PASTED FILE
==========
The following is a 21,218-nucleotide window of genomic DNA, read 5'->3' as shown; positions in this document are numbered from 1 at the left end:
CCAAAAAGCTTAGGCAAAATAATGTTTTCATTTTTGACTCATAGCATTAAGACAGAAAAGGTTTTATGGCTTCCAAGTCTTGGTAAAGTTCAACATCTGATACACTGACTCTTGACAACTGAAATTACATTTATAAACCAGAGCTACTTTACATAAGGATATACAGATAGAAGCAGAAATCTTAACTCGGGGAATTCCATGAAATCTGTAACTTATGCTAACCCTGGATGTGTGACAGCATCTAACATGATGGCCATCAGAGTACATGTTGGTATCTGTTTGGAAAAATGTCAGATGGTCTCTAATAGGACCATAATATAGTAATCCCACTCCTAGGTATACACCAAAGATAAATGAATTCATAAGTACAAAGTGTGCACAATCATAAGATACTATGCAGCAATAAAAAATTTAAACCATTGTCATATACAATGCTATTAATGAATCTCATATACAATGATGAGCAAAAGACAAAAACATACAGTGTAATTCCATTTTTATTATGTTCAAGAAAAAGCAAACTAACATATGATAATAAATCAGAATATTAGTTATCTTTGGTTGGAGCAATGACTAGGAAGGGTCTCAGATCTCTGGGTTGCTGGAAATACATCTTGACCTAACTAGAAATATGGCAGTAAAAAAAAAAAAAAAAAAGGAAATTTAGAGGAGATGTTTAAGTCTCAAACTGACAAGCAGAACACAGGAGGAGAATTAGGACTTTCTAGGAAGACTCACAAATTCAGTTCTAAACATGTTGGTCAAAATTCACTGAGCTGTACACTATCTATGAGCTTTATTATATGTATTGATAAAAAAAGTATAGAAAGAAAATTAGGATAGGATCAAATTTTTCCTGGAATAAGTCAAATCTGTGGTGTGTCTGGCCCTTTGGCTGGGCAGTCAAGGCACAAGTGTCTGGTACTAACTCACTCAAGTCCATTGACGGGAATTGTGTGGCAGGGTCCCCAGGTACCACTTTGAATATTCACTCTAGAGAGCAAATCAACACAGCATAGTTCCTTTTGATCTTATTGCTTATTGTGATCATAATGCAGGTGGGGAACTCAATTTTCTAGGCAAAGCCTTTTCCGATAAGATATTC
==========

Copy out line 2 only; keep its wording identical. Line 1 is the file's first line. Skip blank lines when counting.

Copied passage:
CCAAAAAGCTTAGGCAAAATAATGTTTTCATTTTTGACTCATAGCATTAAGACAGAAAAGGTTTTATGGCTTCCAAGTCTTGGTAAAGTTCAACATCTGATACACTGACTCTTGACAACTGAAATTACATTTATAAACCAGAGCTACTTTACATAAGGATATACAGATAGAAGCAGAAATCTTAACTCGGGGAATTCCATGAAATCTGTAACTTATGCTAACCCTGGATGTGTGACAGCATCTAACATGATGGCCATCAGAGTACATGTTGGTATCTGTTTGGAAAAATGTCAGATGGTCTCTAATAGGACCATAATATAGTAATCCCACTCCTAGGTATACACCAAAGATAAATGAATTCATAAGTACAAAGTGTGCACAATCATAAGATACTATGCAGCAATAAAAAATTTAAACCATTGTCATATACAATGCTATTAATGAATCTCATATACAATGATGAGCAAAAGACAAAAACATACAGTGTAATTCCATTTTTATTATGTTCAAGAAAAAGCAAACTAACATATGATAATAAATCAGAATATTAGTTATCTTTGGTTGGAGCAATGACTAGGAAGGGTCTCAGATCTCTGGGTTGCTGGAAATACATCTTGACCTAACTAGAAATATGGCAGTAAAAAAAAAAAAAAAAAAGGAAATTTAGAGGAGATGTTTAAGTCTCAAACTGACAAGCAGAACACAGGAGGAGAATTAGGACTTTCTAGGAAGACTCACAAATTCAGTTCTAAACATGTTGGTCAAAATTCACTGAGCTGTACACTATCTATGAGCTTTATTATATGTATTGATAAAAAAAGTATAGAAAGAAAATTAGGATAGGATCAAATTTTTCCTGGAATAAGTCAAATCTGTGGTGTGTCTGGCCCTTTGGCTGGGCAGTCAAGGCACAAGTGTCTGGTACTAACTCACTCAAGTCCATTGACGGGAATTGTGTGGCAGGGTCCCCAGGTACCACTTTGAATATTCACTCTAGAGAGCAAATCAACACAGCATAGTTCCTTTTGATCTTATTGCTTATTGTGATCATAATGCAGGTGGGGAACTCAATTTTCTAGGCAAAGCCTTTTCCGATAAGATATTC